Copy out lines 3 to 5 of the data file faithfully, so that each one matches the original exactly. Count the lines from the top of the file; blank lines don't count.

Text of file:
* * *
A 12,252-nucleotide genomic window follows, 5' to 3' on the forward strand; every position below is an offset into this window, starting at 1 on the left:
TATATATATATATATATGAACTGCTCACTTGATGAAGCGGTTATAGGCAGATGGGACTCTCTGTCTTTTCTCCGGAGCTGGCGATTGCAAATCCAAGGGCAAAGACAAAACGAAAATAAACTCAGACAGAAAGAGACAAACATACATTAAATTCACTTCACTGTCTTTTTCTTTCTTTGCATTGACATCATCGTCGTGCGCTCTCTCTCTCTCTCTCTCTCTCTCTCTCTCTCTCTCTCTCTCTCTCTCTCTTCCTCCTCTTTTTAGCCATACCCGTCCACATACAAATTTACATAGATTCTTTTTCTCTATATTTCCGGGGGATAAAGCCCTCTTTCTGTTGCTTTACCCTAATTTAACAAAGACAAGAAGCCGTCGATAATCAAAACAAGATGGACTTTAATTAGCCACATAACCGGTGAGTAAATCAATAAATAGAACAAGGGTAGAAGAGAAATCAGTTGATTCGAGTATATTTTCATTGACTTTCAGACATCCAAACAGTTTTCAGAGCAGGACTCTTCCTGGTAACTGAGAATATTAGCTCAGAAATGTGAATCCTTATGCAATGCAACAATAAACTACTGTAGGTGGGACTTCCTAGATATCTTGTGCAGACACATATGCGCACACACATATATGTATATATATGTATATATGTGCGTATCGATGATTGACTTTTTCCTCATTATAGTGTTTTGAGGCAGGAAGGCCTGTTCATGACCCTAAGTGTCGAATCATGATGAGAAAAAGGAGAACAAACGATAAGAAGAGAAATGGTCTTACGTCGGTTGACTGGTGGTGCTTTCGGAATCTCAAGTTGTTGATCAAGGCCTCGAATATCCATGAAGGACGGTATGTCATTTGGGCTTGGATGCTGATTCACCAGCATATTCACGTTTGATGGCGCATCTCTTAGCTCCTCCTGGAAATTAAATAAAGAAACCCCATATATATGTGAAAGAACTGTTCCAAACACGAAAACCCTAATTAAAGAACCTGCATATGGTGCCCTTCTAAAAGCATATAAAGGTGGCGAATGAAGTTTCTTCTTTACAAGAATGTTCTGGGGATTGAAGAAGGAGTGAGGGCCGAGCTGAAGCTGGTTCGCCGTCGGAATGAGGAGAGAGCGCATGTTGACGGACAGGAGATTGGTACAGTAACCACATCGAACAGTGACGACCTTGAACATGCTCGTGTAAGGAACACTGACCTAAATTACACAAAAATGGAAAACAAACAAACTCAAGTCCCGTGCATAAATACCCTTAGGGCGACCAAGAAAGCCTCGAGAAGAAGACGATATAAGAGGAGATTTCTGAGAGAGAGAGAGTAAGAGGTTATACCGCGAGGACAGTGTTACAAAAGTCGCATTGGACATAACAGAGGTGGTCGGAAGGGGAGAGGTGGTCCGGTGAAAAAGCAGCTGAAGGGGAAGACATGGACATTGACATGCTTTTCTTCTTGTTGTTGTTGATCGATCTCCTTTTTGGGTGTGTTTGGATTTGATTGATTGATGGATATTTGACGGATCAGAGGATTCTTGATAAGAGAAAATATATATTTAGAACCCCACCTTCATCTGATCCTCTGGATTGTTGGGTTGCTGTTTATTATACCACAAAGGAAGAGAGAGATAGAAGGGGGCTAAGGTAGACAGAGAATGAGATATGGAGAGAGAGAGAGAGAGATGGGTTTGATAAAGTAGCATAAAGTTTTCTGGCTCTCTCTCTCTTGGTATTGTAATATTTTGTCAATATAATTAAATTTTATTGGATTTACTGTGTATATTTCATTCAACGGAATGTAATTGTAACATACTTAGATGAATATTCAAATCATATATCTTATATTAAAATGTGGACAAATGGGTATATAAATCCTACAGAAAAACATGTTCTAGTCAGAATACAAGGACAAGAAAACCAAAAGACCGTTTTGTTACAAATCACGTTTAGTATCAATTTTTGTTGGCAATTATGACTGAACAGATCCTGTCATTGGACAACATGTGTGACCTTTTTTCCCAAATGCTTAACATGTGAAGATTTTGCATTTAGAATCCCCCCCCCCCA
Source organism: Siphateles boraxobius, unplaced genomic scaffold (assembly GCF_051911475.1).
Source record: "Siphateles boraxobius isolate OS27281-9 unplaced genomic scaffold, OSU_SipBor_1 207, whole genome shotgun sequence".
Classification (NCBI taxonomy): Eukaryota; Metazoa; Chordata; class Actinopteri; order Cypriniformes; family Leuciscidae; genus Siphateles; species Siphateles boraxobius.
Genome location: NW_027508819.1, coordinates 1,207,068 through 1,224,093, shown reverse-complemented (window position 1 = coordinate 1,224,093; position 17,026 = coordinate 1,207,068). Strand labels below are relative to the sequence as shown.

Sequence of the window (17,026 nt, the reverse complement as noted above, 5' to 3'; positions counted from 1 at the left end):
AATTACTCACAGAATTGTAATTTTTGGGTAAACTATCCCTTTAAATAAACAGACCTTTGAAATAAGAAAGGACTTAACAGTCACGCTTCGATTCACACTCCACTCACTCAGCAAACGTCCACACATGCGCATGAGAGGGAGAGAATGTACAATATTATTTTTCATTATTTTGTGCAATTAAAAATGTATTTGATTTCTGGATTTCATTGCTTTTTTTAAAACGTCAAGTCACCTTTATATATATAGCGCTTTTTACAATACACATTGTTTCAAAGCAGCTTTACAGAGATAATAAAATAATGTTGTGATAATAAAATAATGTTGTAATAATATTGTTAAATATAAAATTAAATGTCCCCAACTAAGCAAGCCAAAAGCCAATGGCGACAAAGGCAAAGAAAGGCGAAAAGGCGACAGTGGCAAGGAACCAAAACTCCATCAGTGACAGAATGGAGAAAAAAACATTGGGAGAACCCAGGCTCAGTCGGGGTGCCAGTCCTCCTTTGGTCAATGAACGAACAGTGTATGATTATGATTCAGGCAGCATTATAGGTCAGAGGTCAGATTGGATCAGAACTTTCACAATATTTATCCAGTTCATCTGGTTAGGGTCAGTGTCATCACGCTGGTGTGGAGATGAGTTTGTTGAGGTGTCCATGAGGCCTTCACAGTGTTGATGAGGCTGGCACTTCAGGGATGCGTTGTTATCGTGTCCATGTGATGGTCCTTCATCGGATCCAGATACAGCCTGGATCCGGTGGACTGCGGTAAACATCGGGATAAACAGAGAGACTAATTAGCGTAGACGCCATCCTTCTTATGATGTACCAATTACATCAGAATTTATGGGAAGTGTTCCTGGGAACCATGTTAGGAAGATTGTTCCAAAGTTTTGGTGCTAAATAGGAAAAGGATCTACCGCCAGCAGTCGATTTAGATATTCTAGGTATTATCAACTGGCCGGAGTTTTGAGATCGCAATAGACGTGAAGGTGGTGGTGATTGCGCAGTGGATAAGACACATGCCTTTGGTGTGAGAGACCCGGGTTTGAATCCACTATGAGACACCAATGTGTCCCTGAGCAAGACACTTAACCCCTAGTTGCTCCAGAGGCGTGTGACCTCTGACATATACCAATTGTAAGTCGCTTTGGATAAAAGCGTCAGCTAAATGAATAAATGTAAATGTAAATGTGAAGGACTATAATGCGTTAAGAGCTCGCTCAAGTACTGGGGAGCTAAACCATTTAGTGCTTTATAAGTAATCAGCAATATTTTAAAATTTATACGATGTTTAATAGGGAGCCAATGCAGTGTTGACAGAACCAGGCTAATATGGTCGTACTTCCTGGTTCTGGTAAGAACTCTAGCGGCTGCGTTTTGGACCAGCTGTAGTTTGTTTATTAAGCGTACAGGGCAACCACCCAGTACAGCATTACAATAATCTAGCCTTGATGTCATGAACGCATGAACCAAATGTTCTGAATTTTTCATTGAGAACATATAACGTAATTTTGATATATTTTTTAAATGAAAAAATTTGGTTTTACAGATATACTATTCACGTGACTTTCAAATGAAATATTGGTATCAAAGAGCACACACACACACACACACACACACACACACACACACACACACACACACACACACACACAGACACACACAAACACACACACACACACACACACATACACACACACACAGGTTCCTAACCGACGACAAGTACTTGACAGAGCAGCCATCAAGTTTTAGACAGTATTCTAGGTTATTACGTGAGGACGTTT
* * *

Source organism: Siphateles boraxobius, unplaced genomic scaffold (assembly GCF_051911475.1).
Source record: "Siphateles boraxobius isolate OS27281-9 unplaced genomic scaffold, OSU_SipBor_1 207, whole genome shotgun sequence".
Classification (NCBI taxonomy): Eukaryota; Metazoa; Chordata; class Actinopteri; order Cypriniformes; family Leuciscidae; genus Siphateles; species Siphateles boraxobius.